Dining Atlanta: Week of December 26, 2011

By Eric Harvison

Dining Atlanta spotlights what is opening and closing around the city. Check in at the beginning of each week to find out what is changing in your neighborhood.

Click here to read earlier columns

Atlantic Station

FOX SPORTS GRILL will close effective January 1st.

Berkeley Heights

Asha Gomez’s CARDAMOM HILL will open a week from Saturday, 1700 Northside Drive.


Inman Park’s SAVI URBAN MARKET has opened a second location at 1380 Dresden Drive.


EAST VILLAGE GRILL alumna Amanda Fore announced plans to open EAST PACES TAVERN early next year, serving up Mexican/Southwestern/California cuisine at 322 East Paces Ferry.


MELTON’S APP & TAP confirms via their Facebook page that they will reopen for business at 4pm on December 31st. The decades old neighborhood favorite has been closed since early November because of the rat bastards (pun intended) at Pet Supermarket next door.


The owners of the now closed MAX LAGER’S WOOD FIRED GRILL & BREWERY are planning to reopen the space as WHITE OAK KITCHEN & COCKTAILS. **Correction: Max Lager’s has not closed. White Oak will open in the previous All Star Café space, 270 Peachtree Street.

Little 5 Points

Owner Bob Sandage has taken over the Brewmaster responsibilities at WRECKING BAR BREWPUB following the untimely departure of the pub’s original Brewmaster, Chris Terenzi.


Chef Jose Rego has reportedly left the kitchen at EL ESCORPION, the second chef shuffle in the restaurant’s six month life. SOTTO SOTTO’s Adam Waller is filling in on an interim (?) basis.


Tyler Williams will move over from BACCHANALIA to become executive chef at ABATTOIR, relieving Cliff Harrison who has been temping in the role since the recent departure of Joshua Hopkins.

HOP CITY is expanding their tap selection, adding a “Growler Wall” in January that will bring their total to 70 beer taps.


Eric Harvison’s Dining Notes began a few years ago as a sporadic e-mail exchange with a friend, sharing restaurant openings and trying to satisfy that vague urge to dine “somewhere new.” That friend started forwarding Eric’s messages to some of her friends, several of them food industry professionals. They in turn began passing along bits of restaurant news and gossip that they would come across. These exchanges became more frequent and took on a viral life of their own that has evolved into what you read today.

Aside from the occasional editorial comment, Eric won’t attempt to review these restaurants. There’s plenty of others better qualified, with much more refined palates — probably you. Rather, this is an attempt to help you keep up with the constantly changing Atlanta dining scene, for better or worse.

Sparkling Wines from the New World

Ring in the new year with a New World sparkling wine!

These sparkling wines are produced like their European counterparts, either by Méthode Champenoise (also called the traditional method), or the Charmat method. Champagne, Crémant, Cava and Franciacorta are produced by traditional method, and Prosecco is produced by the Charmat method.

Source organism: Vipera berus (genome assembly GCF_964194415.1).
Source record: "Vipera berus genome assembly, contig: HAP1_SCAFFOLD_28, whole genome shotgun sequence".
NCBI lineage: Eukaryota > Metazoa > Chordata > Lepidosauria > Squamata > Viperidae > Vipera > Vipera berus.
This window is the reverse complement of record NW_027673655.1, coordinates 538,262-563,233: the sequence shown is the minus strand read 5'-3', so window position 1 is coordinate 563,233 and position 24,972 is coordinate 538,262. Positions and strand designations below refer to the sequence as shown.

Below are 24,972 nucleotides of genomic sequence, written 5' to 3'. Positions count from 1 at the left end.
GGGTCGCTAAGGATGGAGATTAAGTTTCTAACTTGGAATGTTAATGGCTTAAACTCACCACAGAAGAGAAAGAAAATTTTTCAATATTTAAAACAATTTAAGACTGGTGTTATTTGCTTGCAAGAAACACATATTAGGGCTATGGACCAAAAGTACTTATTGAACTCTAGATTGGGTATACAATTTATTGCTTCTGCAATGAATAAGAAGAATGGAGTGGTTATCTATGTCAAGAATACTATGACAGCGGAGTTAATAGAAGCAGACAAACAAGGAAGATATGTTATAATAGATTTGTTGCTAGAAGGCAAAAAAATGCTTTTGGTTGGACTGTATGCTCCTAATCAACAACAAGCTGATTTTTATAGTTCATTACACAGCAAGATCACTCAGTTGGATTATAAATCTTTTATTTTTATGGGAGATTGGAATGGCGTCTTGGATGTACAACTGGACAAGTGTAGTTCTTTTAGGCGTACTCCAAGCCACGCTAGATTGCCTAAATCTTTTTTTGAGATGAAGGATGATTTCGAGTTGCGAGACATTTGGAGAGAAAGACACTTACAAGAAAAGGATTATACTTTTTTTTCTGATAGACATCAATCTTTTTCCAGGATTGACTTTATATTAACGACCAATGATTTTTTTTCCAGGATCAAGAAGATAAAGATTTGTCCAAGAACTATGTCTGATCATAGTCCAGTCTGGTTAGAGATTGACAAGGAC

Click here to read how sparkling wines are produced around the world

Both in quantity and quality, the United States is a dominant producer of New World sparkling wines. California is a sure bet for great bubbly, but there is so much more to discover beyond the west coast of the U.S.

Toast to 2012 with these New World bubbles:

Wolf Mountain Blanc de Blancs Brut

Sparkling wine from Georgia, United States ($26)

Yes, it is possible to get an excellent sparkling wine in the southeast U.S. — and Wolf Mountain Vineyards proves it. The family owned and operated winery is located in the foothills of the Southern Appalachian Mountains in Dahlonega, about 60 miles north of Atlanta.

The Blanc de Blancs Brut is made from Chardonnay grapes and is produced by the same traditional method as Champagne. The sparkling wine is pale yellow in color with a light and engaging taste. Notes of citrus and golden apple are rounded out with a hint of spice. The bubbles give the sparkling wine a nice fullness in the mouth, with crisp acidity making for a refreshing finish.

2008 Biltmore Estate Château Reserve Blanc de Blancs

Sparkling wine from North Carolina, United States ($29)

This dry sparkling wine is made from grapes grown at the Biltmore Estate, a popular attraction in Asheville, North Carolina and the home of George Vanderbilt. While the estate and gardens date back to the late 1800s, the vineyards are more recent and were planted in the 1970s. Today the Biltmore Estate is the most visited winery in the U.S., welcoming more than one million visitors each year.

The Blanc de Blancs is made from Chardonnay grapes grown in North Carolina. It is dry and elegant, with flavors of tart lemon, white grapefruit and pineapple. A hint of toast rounds out the palate, and the finish is clean and crisp.

Santa Julia Brut Rosé NV

Rosé sparkling wine from Mendoza, Argentina ($13)

Santa Julia is part of Bodega Familia Zuccardi, one of Argentina’s largest family owned wineries and a leading exporter of Argentine wine. The vineyards are located in Mendoza, at the foot of the Andes Mountains.